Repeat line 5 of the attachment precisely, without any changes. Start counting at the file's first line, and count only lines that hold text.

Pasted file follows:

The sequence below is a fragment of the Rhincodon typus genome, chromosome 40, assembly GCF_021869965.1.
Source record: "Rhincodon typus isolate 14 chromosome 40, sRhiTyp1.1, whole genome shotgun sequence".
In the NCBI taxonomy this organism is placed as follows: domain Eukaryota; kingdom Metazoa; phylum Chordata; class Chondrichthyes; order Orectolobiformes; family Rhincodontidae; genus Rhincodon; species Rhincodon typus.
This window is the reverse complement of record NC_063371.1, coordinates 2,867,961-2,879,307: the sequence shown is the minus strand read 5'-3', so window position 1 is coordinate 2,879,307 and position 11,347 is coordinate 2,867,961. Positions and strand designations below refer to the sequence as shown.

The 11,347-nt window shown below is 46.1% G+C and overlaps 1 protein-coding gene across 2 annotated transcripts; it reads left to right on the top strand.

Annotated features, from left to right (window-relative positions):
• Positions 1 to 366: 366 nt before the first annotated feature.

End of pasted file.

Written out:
The 11,347-nt window shown below is 46.1% G+C and overlaps 1 protein-coding gene across 2 annotated transcripts; it reads left to right on the top strand.